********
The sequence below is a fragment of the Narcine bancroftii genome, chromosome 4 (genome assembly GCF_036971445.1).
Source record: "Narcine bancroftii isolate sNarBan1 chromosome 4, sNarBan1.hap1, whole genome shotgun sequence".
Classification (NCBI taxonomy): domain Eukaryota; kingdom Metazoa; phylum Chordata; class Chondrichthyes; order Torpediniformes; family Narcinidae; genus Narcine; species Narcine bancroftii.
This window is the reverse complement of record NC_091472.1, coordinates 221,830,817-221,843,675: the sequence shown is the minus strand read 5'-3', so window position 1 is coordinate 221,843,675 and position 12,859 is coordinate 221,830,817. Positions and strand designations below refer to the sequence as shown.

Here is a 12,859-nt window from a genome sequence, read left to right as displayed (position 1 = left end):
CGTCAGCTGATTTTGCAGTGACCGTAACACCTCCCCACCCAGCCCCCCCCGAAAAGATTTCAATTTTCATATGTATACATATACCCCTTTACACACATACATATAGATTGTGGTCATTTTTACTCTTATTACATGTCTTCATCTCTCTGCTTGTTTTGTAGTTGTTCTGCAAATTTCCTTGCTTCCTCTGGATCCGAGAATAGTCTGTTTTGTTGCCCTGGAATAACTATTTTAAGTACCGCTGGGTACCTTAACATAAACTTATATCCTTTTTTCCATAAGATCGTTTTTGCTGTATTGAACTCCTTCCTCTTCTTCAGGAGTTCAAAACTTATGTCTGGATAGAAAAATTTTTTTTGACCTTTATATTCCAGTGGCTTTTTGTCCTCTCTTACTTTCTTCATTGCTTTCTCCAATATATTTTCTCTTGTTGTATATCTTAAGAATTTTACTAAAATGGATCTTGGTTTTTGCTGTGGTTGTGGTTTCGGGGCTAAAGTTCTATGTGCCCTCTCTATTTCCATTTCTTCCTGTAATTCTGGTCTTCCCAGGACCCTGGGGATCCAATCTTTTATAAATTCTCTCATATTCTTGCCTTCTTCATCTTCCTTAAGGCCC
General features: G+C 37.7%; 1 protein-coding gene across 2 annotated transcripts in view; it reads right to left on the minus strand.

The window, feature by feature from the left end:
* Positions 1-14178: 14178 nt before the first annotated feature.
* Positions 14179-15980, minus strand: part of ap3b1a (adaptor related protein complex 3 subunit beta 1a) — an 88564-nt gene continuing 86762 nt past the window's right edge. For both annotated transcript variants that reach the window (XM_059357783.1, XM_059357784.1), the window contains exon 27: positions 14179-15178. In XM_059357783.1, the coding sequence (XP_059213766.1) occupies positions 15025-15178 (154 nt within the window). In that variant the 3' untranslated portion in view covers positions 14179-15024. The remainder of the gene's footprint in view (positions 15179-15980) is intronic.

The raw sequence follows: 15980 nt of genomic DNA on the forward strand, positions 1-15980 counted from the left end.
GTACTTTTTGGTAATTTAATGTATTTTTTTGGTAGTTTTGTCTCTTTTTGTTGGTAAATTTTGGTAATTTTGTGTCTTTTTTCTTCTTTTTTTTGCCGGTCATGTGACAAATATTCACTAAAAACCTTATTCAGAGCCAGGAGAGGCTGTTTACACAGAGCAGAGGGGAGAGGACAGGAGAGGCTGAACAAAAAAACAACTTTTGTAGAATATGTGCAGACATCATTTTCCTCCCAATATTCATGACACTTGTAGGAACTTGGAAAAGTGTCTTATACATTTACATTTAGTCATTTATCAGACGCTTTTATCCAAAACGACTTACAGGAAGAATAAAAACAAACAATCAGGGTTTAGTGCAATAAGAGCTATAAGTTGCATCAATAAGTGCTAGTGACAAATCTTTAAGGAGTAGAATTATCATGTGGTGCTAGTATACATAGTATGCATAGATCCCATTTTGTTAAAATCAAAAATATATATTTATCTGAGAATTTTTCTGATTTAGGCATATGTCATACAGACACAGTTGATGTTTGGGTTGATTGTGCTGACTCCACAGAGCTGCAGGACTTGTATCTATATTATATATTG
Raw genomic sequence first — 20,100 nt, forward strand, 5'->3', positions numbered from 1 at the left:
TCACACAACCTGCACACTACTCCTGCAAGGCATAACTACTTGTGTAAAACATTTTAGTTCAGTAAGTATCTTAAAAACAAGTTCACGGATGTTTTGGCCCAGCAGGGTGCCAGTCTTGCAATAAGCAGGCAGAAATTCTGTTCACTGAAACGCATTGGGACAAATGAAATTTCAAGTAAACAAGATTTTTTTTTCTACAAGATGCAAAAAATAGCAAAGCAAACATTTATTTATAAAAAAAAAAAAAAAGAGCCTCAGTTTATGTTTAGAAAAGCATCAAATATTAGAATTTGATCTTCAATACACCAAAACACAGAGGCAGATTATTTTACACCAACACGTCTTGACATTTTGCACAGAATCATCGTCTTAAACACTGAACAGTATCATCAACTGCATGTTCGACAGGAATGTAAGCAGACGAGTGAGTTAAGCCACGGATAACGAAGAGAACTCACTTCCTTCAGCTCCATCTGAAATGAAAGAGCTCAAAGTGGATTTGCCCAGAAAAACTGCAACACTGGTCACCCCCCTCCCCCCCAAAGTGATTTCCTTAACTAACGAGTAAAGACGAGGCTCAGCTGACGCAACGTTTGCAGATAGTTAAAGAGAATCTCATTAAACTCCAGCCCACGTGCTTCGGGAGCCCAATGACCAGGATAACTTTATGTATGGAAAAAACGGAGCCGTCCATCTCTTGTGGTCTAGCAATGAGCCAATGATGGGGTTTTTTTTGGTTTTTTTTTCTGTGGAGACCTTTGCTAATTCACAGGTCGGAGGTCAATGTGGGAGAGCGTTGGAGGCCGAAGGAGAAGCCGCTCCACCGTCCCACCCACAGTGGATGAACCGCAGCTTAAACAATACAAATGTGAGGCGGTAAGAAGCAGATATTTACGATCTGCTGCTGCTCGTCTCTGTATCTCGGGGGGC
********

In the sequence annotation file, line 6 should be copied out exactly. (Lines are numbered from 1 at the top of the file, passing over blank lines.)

CGTCAGCTGATTTTGCAGTGACCGTAACACCTCCCCACCCAGCCCCCCCCGAAAAGATTTCAATTTTCATATGTATACATATACCCCTTTACACACATACATATAGATTGTGGTCATTTTTACTCTTATTACATGTCTTCATCTCTCTGCTTGTTTTGTAGTTGTTCTGCAAATTTCCTTGCTTCCTCTGGATCCGAGAATAGTCTGTTTTGTTGCCCTGGAATAACTATTTTAAGTACCGCTGGGTACCTTAACATAAACTTATATCCTTTTTTCCATAAGATCGTTTTTGCTGTATTGAACTCCTTCCTCTTCTTCAGGAGTTCAAAACTTATGTCTGGATAGAAAAATTTTTTTTGACCTTTATATTCCAGTGGCTTTTTGTCCTCTCTTACTTTCTTCATTGCTTTCTCCAATATATTTTCTCTTGTTGTATATCTTAAGAATTTTACTAAAATGGATCTTGGTTTTTGCTGTGGTTGTGGTTTCGGGGCTAAAGTTCTATGTGCCCTCTCTATTTCCATTTCTTCCTGTAATTCTGGTCTTCCCAGGACCCTGGGGATCCAATCTTTTATAAATTCTCTCATATTCTTGCCTTCTTCATCTTCCTTAAGGCCC